In deed, Arha is powerless, her office filled merely for the ritual of it. She has no real dominion over those who in theory serve her, neither over Kossil of the Godking nor over Thar of the Twin Gods. Indeed, her very name is no name at all, for it was ritualistically taken, rendering her nameless as the Nameless Ones. Le Guin calls this loss of personal identity, this being folded into the belief that the young girl is the First Priestess eternally reborn, “eaten” and so Arha is the Eaten One. The name reminds me so much of Lily Myers’s poem “Shrinking Women” and it gets at the heart of Le Guin’s critique, namely that, in a patriarchal world, women with power hold power only insofar as they are made (by holders of actual power) to believe they are powerful. 

Le Guin shows that power is a sadistic, gendered ideology. Even the high Priestess of the Godking, Kossil, is implicated here. She holds power over Arha not just because she is older, and thus Arha’s taught “remembering” of the First Priestess role is within her command, but because she attends to the rites and religious cult of one whose power is supreme in Kargad, the Godking, a human king whose ancestors (not unlike the pharaohs and caesars) declared themselves immortal gods. It is as Manan, Arha’s servant who believes more fervently in the Nameless Ones than she does, says: in a society where belief in the Nameless Ones is waning and the cult of the Godking holds dominion, the High Priestess of the Godking could kill Arha in front of all the priestess and go unpunished. But the High Priestess, a woman driven mad with the “power” she has attained through her position, lives far away in a desert, performs her duties before a silent statue, and has no interaction with the world beyond the Place. Her power is as much a fantasy as Arha’s. It is the Godking, he whom she and all Karg worship, who holds power.

Yet—and here is where Le Guin deepens her proto-feminist critical intuition—even the power of the Godking is illusory, for when Arha takes the name Tenar and escapes the Tombs with Ged, when she passes through what to her seems a gigantic city and thus represents the might of the Kargish Empire which could, in her mind, crush Ged’s lands to the west, Ged gently quiets her naiveté and lets her know that Kargad is but a small land, its cities small, its Godking barely more than a minor warlord. Indeed, the Godkings are but petty men, so afraid of others having power that they both banished magic—understood in Earthsea as the ability to have power over other life through the knowing of true-names—and labeled writing a dark art. Separated from the rest of Earthsea by geological happenstance, the Godkings ruled the four islands of Kargad like British middle-schoolers stranded on an uninhabited island.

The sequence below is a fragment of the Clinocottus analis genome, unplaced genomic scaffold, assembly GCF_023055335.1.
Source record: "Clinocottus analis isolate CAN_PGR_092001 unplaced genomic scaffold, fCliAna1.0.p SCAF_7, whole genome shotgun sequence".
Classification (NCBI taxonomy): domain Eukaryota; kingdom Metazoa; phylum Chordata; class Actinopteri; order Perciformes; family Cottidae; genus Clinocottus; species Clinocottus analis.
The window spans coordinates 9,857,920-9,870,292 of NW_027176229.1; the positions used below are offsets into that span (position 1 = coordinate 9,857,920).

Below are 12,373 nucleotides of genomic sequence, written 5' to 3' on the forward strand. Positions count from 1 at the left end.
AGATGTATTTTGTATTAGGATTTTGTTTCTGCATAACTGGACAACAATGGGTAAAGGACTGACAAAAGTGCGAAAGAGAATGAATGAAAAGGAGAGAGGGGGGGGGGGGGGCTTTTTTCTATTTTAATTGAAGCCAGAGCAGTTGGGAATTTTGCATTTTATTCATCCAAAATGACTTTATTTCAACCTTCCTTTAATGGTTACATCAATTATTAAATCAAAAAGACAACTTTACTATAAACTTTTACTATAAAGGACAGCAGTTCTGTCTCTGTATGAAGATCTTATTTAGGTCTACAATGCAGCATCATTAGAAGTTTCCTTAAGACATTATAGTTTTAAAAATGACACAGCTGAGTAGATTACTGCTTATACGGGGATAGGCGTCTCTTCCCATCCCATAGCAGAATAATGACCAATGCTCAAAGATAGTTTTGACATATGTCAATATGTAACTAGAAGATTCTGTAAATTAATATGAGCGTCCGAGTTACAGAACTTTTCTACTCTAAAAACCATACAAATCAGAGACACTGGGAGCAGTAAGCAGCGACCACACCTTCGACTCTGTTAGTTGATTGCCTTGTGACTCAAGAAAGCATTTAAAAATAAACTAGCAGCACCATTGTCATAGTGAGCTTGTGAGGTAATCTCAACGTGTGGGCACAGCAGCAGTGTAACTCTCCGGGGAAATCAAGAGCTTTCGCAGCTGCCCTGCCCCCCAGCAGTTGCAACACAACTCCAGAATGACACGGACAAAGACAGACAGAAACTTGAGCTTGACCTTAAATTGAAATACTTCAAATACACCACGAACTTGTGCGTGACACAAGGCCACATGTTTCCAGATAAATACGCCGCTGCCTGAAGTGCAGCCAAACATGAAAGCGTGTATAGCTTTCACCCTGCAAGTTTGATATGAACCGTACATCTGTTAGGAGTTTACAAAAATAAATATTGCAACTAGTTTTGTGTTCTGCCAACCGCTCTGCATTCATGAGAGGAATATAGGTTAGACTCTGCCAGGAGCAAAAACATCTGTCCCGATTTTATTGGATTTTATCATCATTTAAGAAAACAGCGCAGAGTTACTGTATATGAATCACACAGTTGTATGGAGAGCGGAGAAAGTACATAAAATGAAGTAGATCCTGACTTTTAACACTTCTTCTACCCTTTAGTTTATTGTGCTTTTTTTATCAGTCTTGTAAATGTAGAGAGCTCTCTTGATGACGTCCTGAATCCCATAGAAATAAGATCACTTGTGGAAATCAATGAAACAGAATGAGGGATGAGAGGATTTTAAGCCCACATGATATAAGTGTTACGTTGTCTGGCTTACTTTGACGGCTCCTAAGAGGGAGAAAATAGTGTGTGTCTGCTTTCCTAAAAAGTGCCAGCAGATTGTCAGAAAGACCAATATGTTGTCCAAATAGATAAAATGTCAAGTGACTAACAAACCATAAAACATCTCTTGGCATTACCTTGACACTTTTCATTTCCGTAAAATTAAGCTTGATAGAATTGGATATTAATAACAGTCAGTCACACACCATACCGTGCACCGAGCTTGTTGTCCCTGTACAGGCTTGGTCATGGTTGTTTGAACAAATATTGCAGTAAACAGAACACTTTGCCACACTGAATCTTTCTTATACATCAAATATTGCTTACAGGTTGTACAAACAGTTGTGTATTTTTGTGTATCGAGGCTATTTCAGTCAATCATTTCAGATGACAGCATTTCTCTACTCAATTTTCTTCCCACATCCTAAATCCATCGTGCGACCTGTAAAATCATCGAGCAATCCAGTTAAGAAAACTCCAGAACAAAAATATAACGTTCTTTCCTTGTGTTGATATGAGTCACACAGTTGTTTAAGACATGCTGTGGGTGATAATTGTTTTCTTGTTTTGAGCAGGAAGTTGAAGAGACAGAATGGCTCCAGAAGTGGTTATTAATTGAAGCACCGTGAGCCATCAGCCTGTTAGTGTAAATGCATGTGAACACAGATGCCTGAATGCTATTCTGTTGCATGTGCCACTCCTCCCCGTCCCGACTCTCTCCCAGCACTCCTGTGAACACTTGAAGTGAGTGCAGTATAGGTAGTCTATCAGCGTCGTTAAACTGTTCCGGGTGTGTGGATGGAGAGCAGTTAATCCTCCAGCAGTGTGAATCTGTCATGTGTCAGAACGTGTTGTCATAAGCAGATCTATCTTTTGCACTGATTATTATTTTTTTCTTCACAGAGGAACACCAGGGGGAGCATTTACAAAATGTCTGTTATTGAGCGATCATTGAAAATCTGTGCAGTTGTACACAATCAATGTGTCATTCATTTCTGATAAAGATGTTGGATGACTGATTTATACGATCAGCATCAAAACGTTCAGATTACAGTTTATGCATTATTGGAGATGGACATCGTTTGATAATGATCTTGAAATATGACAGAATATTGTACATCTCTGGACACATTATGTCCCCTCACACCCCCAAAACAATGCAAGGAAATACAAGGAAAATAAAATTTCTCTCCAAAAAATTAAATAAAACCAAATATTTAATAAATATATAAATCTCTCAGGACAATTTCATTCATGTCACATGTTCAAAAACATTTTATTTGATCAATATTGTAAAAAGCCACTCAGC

Power, to the Kargs, is akin to godliness. It is something to be sought, not shared. Such was Ged’s belief when he freed the Shadow, and it was a foolishness unlearned through deadly struggle. In Tombs, we watch Arha’s indoctrination into the cult of power-as-godliness. Why are Nameless Ones to be worshipped? They are old, they are powerful. And we watch her struggle with the idea of unfaith, Penthe’s and Kossil’s, in different measures. We watch her becomes cleansed of the indoctrination, so much so that she disavows the very existences of the Nameless Ones at the novel’s climax, telling Ged that they are plainly dead, only to learn that simply unsaying what has been said does not make truth. Rather, the Nameless Ones do exist, but they are not to be worshipped as gods simply because they are powerful. No, they are an evil, and evil, however powerful, is still evil; worshipping it is folly at best and evil itself at worst.